3. Speak up and speak out. The injustices that are taking place in Ferguson, MO, are awful. Michael Brown was murdered and the person who did it will likely not be charged. Poverty is being criminalized in cities all across America. People whose gender identity and sexual orientation are not what “civilized society” want them to be are bullied and abused.

Those who claim the name of Jesus should be on the front lines of these issues, and many more. Your community may not suffer from these things. But you can advocate for justice in your area as well others. Speak up. Don’t be silent when you witness injustice in person or on your twitter feed. Don’t be silent when your churches seem to ignore those in your neighborhood who are hurting. Be the voice of Jesus in your world. Speak His words when no one else will.


What else would you add? What can we do to be the people of Jesus and not the people of the political parties who want us only so they can increase their coffers and claim to have more power and prestige?


*Full disclosure: I have not voted in any election since 2008. I have not yet registered to vote even though we have lived in Texas for five years. This current election and my reflection since then has led me to believe I should correct that before 2016.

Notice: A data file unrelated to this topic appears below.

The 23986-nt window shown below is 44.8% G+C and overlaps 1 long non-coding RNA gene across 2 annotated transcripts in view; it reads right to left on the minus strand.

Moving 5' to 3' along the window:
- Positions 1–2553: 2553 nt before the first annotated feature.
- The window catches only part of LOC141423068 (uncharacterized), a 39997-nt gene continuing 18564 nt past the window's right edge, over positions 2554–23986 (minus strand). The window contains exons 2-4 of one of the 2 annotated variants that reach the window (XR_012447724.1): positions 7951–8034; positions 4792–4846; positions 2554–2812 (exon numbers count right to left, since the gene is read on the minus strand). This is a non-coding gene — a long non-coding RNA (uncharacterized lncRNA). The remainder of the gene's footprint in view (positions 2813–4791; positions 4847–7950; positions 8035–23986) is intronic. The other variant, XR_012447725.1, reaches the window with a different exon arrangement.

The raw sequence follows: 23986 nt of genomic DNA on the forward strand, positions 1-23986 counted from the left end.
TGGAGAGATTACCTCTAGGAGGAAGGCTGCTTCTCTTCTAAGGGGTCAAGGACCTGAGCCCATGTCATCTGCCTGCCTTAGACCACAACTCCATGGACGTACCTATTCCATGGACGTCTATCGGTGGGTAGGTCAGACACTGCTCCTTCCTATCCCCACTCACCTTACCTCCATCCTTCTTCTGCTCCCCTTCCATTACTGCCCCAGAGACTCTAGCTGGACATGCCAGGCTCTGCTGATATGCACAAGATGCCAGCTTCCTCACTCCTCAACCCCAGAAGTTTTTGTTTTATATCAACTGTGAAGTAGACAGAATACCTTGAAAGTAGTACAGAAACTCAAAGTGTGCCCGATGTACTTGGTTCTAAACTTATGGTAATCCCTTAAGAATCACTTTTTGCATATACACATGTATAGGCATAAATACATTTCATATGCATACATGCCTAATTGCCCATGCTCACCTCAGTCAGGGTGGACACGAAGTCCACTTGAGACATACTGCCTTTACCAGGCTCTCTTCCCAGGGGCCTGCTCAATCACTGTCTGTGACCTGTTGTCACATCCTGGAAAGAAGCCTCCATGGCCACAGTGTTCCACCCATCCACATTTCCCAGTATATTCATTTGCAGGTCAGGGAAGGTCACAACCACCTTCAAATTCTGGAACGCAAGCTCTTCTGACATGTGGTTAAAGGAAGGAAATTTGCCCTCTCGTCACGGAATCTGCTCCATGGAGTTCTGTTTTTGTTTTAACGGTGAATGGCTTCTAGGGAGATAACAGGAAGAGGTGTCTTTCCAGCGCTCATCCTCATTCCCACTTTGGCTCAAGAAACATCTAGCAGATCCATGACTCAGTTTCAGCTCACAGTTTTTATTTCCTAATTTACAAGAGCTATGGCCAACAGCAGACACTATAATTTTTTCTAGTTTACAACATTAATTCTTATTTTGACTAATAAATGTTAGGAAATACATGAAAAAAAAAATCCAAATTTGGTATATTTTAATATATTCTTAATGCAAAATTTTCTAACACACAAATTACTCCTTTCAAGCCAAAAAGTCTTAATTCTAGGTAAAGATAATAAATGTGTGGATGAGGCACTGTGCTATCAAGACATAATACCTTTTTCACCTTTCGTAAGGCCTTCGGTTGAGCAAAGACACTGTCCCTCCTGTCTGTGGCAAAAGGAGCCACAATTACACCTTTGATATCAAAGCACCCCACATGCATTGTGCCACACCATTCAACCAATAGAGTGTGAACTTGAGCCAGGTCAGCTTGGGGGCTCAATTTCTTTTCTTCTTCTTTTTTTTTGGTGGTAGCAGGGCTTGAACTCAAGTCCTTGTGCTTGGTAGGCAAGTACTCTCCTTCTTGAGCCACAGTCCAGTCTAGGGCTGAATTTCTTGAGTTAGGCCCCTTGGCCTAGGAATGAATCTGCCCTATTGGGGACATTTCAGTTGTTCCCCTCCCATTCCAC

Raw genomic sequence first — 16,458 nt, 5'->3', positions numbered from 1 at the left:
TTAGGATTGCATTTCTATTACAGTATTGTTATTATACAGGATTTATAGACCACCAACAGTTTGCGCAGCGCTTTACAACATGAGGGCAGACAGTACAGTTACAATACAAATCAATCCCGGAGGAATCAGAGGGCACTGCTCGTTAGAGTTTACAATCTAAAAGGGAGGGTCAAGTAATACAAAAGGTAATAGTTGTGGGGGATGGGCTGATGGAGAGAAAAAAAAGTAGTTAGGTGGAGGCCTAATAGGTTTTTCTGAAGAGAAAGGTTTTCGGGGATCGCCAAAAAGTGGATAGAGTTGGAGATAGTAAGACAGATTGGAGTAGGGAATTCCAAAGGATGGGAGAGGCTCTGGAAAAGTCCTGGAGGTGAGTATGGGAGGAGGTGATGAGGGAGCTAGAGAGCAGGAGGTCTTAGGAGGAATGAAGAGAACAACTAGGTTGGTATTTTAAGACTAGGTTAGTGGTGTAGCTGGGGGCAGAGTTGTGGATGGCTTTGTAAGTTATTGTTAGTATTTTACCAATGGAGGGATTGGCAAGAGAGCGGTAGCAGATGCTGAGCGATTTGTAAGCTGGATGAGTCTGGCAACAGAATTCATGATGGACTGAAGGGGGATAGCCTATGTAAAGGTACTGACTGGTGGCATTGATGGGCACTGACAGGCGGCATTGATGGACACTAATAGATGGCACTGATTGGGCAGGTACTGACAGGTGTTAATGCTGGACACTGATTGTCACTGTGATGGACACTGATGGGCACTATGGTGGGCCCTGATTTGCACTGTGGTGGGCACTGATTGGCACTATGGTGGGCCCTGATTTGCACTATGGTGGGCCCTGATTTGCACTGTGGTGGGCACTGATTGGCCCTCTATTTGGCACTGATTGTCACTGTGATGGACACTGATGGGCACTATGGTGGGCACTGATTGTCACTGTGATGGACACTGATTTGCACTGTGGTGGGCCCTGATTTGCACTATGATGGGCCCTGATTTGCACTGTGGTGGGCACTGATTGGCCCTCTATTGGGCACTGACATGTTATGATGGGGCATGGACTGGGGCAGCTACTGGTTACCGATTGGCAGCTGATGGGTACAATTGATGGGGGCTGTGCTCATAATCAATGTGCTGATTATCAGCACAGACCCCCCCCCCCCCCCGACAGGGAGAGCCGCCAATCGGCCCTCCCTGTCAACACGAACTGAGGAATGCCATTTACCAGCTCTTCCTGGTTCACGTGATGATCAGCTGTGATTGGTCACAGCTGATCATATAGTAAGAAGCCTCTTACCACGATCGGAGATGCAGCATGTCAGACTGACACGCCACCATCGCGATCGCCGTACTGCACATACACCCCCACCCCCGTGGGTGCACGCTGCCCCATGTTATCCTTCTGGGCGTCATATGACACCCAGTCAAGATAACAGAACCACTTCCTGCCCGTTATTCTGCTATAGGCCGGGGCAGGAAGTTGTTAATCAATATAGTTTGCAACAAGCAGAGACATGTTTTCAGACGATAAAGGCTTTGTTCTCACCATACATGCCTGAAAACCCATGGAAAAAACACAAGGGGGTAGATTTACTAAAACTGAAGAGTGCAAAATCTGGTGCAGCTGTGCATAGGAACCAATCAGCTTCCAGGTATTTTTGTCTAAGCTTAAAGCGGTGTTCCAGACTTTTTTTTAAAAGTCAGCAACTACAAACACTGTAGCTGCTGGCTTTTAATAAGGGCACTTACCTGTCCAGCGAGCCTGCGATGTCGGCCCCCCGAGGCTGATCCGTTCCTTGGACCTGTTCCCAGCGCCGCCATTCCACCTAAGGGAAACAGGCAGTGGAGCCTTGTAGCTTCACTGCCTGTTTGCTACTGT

4 thoughts on “Picking Up The Pieces, A Post-Election Reflection

  1. I agree with most everything you wrote. I will only make one comment though. Within 48 hours of winning back the Senate, and after a pledge to work together, the Republicans said the number one priority they will have now will be……to repeal “Obamacare.” So the first thing they are going to focus on is stripping away healthcare for almost 20 million people who have previously not had any coverage before, even in the face of the program actually working. This, in addition to the majority of the “new electees” who want to reduce SNAP benefits even further for the poor, or in some cases, eliminate them completely while at the same time cutting taxes on the top 1% and corporations to even more historic lows.